Imagining what’s possible in lifelong learning: Six insights from Stanford scholars at ASU+GSV

Stanford Accelerator for Learning

At a packed lunch during the 2023 ASU+GSV summit, Bill Gates reflected on his work leading the Bill and Melinda Gates Foundation, where he said making an impact at scale in global health was “relatively easy” compared with scaling impact in education. The most crucial puzzle piece, he said: figuring out what really works in order to be able to replicate it.

An annual conference on education innovation and technology, the ASU+GSV summit draws startup founders, edtech CEOs, investors, policymakers, and foundations from over 130 countries. Since its founding in 2010, it has exploded in size alongside the edtech sector itself, becoming a key meeting place for the education innovation community. The 2023 speaker lineup included former U.S. Education Secretary Arne Duncan, Sheryl Sandberg of Lean In, Sal Khan of Khan Academy, Wendy Kopp of Teach for All, and even Elmo of Sesame Street.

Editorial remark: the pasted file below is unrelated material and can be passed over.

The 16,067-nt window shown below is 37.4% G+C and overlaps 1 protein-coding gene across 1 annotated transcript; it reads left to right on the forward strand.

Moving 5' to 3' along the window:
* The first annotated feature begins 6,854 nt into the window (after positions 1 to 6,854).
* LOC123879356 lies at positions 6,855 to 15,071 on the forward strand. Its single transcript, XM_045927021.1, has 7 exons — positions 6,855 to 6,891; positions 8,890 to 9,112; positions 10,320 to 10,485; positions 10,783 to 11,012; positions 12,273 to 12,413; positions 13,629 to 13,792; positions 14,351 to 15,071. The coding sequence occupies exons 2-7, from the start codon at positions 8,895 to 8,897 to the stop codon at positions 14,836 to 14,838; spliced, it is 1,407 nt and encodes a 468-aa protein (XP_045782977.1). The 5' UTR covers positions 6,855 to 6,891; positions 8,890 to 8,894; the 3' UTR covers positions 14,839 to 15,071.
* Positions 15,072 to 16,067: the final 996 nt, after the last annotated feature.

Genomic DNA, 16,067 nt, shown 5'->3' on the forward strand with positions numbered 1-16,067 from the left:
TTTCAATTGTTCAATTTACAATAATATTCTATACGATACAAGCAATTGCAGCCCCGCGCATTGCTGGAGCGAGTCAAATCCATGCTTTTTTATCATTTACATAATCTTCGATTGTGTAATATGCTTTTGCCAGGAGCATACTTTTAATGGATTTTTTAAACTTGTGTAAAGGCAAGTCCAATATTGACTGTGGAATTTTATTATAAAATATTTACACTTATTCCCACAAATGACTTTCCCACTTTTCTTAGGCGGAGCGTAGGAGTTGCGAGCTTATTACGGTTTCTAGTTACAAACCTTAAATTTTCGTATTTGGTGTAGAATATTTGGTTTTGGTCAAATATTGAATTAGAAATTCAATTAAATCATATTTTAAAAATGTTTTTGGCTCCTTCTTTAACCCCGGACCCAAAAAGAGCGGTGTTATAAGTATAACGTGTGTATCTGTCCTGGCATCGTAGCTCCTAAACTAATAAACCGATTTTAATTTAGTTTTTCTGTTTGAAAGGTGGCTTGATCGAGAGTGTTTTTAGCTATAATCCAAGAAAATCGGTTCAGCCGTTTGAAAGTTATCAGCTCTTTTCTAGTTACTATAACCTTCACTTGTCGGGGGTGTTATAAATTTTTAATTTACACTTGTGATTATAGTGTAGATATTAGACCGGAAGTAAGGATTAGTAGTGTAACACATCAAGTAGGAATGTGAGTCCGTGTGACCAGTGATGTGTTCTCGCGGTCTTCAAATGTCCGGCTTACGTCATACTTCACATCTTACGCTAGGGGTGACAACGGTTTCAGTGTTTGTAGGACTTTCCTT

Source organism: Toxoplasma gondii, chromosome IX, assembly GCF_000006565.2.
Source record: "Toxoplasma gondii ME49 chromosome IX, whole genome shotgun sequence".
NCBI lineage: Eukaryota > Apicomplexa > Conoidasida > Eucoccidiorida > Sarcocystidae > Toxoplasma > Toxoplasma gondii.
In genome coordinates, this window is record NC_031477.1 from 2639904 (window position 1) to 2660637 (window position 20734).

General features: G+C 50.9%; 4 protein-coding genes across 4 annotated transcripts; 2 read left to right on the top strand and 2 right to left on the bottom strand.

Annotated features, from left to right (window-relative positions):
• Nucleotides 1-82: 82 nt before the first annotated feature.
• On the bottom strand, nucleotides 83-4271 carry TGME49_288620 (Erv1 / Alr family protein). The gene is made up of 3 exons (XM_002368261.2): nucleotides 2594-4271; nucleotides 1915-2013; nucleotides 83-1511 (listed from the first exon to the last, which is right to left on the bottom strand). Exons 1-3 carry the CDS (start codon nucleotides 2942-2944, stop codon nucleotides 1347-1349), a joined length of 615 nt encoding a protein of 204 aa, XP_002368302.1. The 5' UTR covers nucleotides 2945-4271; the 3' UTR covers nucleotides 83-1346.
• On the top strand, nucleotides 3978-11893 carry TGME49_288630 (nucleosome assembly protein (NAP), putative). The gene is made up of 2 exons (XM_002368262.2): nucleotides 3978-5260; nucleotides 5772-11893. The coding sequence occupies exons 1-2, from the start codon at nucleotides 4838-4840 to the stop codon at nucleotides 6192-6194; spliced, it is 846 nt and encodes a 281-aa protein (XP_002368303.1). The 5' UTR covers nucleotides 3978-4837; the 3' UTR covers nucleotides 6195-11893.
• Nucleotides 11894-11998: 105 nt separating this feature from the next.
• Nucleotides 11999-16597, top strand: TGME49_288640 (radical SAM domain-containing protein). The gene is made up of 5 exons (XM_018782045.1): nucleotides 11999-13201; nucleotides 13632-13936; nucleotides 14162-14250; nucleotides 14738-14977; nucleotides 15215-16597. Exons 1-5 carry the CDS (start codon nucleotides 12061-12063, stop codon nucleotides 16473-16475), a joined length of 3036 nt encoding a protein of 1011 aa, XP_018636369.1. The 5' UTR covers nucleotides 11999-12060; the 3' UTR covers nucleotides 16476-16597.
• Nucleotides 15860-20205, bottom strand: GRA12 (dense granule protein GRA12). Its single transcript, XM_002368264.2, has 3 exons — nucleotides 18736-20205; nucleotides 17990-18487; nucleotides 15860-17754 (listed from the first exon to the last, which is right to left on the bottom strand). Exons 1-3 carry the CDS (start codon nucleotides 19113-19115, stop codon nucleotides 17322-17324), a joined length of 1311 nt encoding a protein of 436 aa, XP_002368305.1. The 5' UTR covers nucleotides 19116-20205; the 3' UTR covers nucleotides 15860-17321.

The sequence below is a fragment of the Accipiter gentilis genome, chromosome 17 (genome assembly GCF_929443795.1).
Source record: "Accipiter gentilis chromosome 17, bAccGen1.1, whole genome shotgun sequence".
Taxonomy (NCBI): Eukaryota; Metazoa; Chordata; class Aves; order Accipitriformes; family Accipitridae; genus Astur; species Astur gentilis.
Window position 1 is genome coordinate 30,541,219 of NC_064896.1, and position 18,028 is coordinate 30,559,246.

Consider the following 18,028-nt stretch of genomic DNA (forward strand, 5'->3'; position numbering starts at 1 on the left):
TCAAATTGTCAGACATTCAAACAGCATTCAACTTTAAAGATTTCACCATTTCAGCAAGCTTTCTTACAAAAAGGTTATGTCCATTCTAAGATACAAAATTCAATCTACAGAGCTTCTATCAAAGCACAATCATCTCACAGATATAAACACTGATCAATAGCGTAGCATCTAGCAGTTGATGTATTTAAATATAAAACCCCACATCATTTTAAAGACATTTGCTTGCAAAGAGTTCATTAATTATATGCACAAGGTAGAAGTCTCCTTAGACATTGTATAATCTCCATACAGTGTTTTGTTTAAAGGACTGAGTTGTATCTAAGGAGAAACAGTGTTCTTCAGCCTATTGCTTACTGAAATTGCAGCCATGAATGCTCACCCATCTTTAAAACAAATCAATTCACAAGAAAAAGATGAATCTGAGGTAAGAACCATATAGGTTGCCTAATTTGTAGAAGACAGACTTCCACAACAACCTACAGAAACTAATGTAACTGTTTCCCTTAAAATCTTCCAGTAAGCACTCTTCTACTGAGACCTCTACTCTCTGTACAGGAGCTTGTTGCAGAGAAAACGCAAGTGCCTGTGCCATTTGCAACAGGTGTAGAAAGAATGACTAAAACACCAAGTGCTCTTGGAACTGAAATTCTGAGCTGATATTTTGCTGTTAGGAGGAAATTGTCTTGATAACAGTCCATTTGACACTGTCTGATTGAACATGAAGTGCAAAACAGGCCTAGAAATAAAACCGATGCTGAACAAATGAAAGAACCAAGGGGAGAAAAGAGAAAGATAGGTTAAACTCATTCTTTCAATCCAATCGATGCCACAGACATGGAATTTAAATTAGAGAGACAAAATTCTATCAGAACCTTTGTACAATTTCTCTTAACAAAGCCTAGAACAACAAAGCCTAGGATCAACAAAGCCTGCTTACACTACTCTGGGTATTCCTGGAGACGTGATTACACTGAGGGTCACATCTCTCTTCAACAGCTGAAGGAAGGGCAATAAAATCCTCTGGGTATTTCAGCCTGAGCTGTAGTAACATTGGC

The voice of academic research at the event has, in the past, been limited. However, at this year’s gathering, which took place in San Diego from April 17-19, more than a dozen Stanford scholars spoke to audiences who rarely turn to academia for guidance. Dan Schwartz, the I. James Quillen Dean of Stanford Graduate School of Education (GSE), the Nomellini & Olivier Professor of Educational Technology, and the Halper Family Faculty Director of the Stanford Accelerator for Learning, gave a keynote the first day on StageX, the largest platform of the conference, where Bill Gates spoke just 24 hours later. 


High-quality tutoring is one of the most effective educational interventions we have – but we need both humans and technology for it to work. In a standing-room-only session, GSE Professor Susanna Loeb, a faculty lead at the Stanford Accelerator for Learning, spoke alongside school district superintendents on the value of high-impact tutoring. The most important factors in effective tutoring, she said, are (1) the tutor has data on specific areas where the student needs support, (2) the tutor has high-quality materials and training, and (3) there is a positive, trusting relationship between the tutor and student. New technologies, including AI, can make the first and second elements much easier – but they will never be able to replace human adults in the relational piece, which is crucial to student engagement and motivation.

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